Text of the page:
Laura Blasts Gulf Coast With Wind, Rain and Wall of Seawater

LAKE CHARLES, Louisiana (AP) -
Reginald Duhon prepares to work at his home on Thursday, in Lake Charles, La., after Hurricane Laura moved through the state. (AP Photo/Gerald Herbert)

Hurricane Laura pounded the Gulf Coast with ferocious wind and torrential rain and unleashed a wall of seawater that could push 40 miles inland as the Category 4 storm roared ashore Thursday in Louisiana near the Texas border. At least one person was killed.

Laura battered a tall building in Lake Charles, blowing out windows as glass and debris flew to the ground. Police spotted a floating caisson that came unmoored and hit a bridge. But hours after the hurricane made landfall, the wind and rain were still blowing too hard for authorities to check for survivors.

More than 600,000 homes and businesses were without power in the two states, according to the website PowerOutage.Us, which tracks utility reports.

The National Hurricane Center said Laura slammed the coast with winds of 150 mph (241 kph) at 1 a.m. CDT near Cameron, a 400-person community about 30 miles (48 kilometers) east of the Texas border. Forecasters had warned that the storm surge would be “unsurvivable” and the damage “catastrophic.”

They predicted a storm surge of 15 to 20 feet in Port Arthur, Texas, and a stretch of Louisiana including Lake Charles, a city of 80,000 people on Lake Calcasieu.

“This surge could penetrate up to 40 miles inland from the immediate coastline, and floodwaters will not fully recede for several days,” the hurricane center said.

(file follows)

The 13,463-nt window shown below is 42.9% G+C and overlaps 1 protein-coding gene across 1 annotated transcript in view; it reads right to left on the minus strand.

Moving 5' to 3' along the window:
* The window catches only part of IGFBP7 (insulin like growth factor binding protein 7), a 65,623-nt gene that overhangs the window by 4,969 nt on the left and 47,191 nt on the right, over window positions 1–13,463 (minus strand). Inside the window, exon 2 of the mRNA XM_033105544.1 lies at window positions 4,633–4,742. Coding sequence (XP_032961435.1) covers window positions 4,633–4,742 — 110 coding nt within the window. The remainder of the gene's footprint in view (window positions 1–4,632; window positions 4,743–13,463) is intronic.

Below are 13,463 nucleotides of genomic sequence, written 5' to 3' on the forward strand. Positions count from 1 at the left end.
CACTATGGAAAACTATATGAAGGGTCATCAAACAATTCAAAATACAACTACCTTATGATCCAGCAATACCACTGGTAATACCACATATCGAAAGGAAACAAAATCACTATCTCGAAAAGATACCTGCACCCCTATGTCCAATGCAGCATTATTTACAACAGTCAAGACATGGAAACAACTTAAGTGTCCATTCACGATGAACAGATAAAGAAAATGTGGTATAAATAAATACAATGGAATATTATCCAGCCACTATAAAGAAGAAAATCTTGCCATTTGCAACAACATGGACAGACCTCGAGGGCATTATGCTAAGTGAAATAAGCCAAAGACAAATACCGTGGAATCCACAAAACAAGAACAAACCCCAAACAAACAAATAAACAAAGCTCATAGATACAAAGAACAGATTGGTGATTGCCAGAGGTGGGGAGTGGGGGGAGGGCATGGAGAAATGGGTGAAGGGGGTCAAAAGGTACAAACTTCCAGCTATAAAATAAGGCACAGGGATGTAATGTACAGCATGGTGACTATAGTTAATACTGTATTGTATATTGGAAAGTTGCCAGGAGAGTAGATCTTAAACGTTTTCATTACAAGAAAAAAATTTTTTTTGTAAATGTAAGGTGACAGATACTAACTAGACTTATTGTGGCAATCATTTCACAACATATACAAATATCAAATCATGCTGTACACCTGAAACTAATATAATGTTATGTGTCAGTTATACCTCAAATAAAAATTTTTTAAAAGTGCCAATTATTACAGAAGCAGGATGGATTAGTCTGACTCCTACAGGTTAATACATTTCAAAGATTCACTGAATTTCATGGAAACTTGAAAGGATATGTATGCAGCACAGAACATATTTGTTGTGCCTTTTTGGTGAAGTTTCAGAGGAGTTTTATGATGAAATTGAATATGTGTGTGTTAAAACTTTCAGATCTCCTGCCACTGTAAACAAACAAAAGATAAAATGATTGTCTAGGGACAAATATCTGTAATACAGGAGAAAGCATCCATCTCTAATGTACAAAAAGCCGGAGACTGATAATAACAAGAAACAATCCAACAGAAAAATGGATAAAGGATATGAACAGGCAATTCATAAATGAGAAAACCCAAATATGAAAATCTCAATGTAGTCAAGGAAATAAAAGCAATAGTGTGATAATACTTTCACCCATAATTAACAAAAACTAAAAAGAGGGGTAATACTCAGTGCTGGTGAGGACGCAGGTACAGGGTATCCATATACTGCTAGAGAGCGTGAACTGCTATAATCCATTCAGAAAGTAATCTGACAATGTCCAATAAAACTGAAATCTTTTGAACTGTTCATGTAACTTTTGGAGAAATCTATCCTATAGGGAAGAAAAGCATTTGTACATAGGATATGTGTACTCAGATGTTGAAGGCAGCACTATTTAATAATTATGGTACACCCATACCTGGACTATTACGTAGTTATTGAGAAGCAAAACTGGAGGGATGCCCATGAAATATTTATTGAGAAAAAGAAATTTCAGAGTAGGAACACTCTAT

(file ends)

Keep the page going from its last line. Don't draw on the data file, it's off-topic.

Hours after it arrived, Laura weakened to a Category 1 hurricane with maximum sustained winds of 85 mph (140 kph). The storm was 65 miles (105 kilometers) southeast of Shreveport and moving north. Damaging winds extended outward as far as 175 miles (280 kilometers), according to the hurricane center.

More than 580,000 coastal residents were ordered to join the largest evacuation since the coronavirus pandemic began and many did, filling hotels and sleeping in cars since officials did not want to open large shelters that could invite more spread of COVID-19.

Federal Emergency Management Agency Administrator Pete Gaynor urged people in Laura’s path to stay home, if that’s still safe. “Don’t go out sightseeing. You put yourself, your family at risk, and you put first responders at risk,” he told “CBS This Morning.”

FEMA has plenty of resources staged to help survivors, Gaynor said. Edwards mobilized the National Guard to help, and state Department of Wildlife crews had boats prepared for water rescues.

Forecasters expected a weakened Laura to cause widespread flash flooding in states far from the coast. An unusual tropical storm warning was issued as far north as Little Rock, where forecasters expected gusts of 50 mph (80 kph) and a deluge of rain through Friday. The storm was so powerful that it could regain strength after turning east and reaching the Atlantic Ocean, potentially threatening the densely populated Northeast.

Laura hit the U.S. after killing nearly two dozen people on the island of Hispaniola, including 20 in Haiti and three in the Dominican Republic, where it knocked out power and caused intense flooding.

It was the seventh named storm to strike the U.S. this year, setting a new record for U.S. landfalls by the end of August. The old record was six in 1886 and 1916, according to Colorado State University hurricane researcher Phil Klotzbach.